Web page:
Discoidin domain-containing receptor 2

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Discoidin domain receptor tyrosine kinase 2
Protein DDR2 PDB 2WUH.png
Rendering based on PDB 2WUH​.
Available structures
PDB Ortholog search: PDBe, RCSB
Symbols DDR2 ; MIG20a; NTRKR3; TKT; TYRO10
External IDs OMIM191311 MGI1345277 HomoloGene68505 ChEMBL: 5122 GeneCards: DDR2 Gene
EC number
RNA expression pattern
PBB GE DDR2 205168 at tn.png
More reference expression data
Species Human Mouse
Entrez 4921 18214
Ensembl ENSG00000162733 ENSMUSG00000026674
UniProt Q16832 Q62371
RefSeq (mRNA) NM_001014796 NM_022563
RefSeq (protein) NP_001014796 NP_072075
Location (UCSC) Chr 1:
162.63 – 162.79 Mb
Chr 1:
169.97 – 170.11 Mb
PubMed search [1] [2]

Discoidin domain-containing receptor 2, also known as CD167b (cluster of differentiation 167b), is a protein that in humans is encoded by the DDR2 gene.[1] Discoidin domain-containing receptor 2 is a receptor tyrosine kinase (RTK).


RTKs play a key role in the communication of cells with their microenvironment. These molecules are involved in the regulation of cell growth, differentiation, and metabolism. In several cases the biochemical mechanism by which RTKs transduce signals across the membrane has been shown to be ligand induced receptor oligomerization and subsequent intracellular phosphorylation. In the case of DDR2, the ligand is collagen which binds to its extracellular discoidin domain.[2] This autophosphorylation leads to phosphorylation of cytosolic targets as well as association with other molecules, which are involved in pleiotropic effects of signal transduction. DDR2 has been associated with a number of diseases including fibrosis and cancer.[3]


RTKs have a tripartite structure with extracellular, transmembrane, and cytoplasmic regions. This gene encodes a member of a novel subclass of RTKs and contains a distinct extracellular region encompassing a factor VIII-like domain.[1]


Alternative splicing in the 5' UTR of the DDR2 gene results in multiple transcript variants encoding the same protein.[1]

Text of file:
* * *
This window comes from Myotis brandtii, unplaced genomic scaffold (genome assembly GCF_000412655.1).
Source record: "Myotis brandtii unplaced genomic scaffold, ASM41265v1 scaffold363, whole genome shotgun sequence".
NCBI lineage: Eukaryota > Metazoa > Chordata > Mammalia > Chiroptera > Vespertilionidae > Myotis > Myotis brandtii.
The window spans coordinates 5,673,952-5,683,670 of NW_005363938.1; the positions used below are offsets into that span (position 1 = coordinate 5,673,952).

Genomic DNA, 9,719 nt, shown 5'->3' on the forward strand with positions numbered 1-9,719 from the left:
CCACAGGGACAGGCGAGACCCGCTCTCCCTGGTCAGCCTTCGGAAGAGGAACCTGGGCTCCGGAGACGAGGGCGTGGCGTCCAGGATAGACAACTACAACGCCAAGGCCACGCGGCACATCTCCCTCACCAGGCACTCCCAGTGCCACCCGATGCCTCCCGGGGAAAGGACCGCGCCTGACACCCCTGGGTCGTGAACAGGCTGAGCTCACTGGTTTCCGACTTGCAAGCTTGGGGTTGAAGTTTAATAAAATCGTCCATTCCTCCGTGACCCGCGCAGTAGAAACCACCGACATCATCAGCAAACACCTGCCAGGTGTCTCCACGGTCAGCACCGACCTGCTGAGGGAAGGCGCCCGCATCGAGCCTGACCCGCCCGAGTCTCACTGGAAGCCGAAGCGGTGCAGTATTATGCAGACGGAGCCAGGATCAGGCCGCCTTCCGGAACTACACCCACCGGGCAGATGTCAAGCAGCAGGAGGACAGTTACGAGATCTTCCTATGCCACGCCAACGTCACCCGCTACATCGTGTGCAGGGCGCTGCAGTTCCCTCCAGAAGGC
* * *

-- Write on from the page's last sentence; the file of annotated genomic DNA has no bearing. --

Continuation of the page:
DDR2 (gene) has been shown to interact with SHC1[4] and phosphorylate Shp2.[5] DDR2 also interacts with Integrin α1β1 and α2β1 by promoting their adhesion to collagen.[6]


  1. ^ a b c "Entrez Gene: DDR2 discoidin domain receptor family, member 2". 
  2. ^ Fu HL, Valiathan RR, Arkwright R, Sohail A, Mihai C, Kumarasiri M, Mahasenan KV, Mobashery S, Huang P, Agarwal G, Fridman R (March 2013). "Discoidin domain receptors: unique receptor tyrosine kinases in collagen-mediated signaling". J. Biol. Chem. 288 (11): 7430–7. doi:10.1074/jbc.R112.444158. PMC 3597784. PMID 23335507. 
  3. ^ Leitinger B (May 2011). "Transmembrane collagen receptors". Annu. Rev. Cell Dev. Biol. 27: 265–90. doi:10.1146/annurev-cellbio-092910-154013. PMID 21568710. 
  4. ^ Ikeda K, Wang LH, Torres R, Zhao H, Olaso E, Eng FJ, Labrador P, Klein R, Lovett D, Yancopoulos GD, Friedman SL, Lin HC (May 2002). "Discoidin domain receptor 2 interacts with Src and Shc following its activation by type I collagen". J. Biol. Chem. 277 (21): 19206–12. doi:10.1074/jbc.M201078200. PMID 11884411. 
  5. ^ Iwai LK, Payne LS, Luczynski MT, Chang F, Xu H, Clinton RW, Paul A, Esposito EA, Gridley S, Leitinger B, Naegle KM, Huang PH (July 2013). "Phosphoproteomics of collagen receptor networks reveals SHP-2 phosphorylation downstream of wild-type DDR2 and its lung cancer mutants". Biochem. J. 454 (3): 501–13. doi:10.1042/BJ20121750. PMC 3893797. PMID 23822953. 
  6. ^ Xu H, Bihan D, Chang F, Huang PH, Farndale RW, Leitinger B (Dec 2012). "Discoidin domain receptors promote α1β1- and α2β1-integrin mediated cell adhesion to collagen by enhancing integrin activation". PLoS ONE 7 (12): e52209. doi:10.1371/journal.pone.0052209. PMC 3527415. PMID 23284937. 

Further reading[edit]

This article incorporates text from the United States National Library of Medicine, which is in the public domain.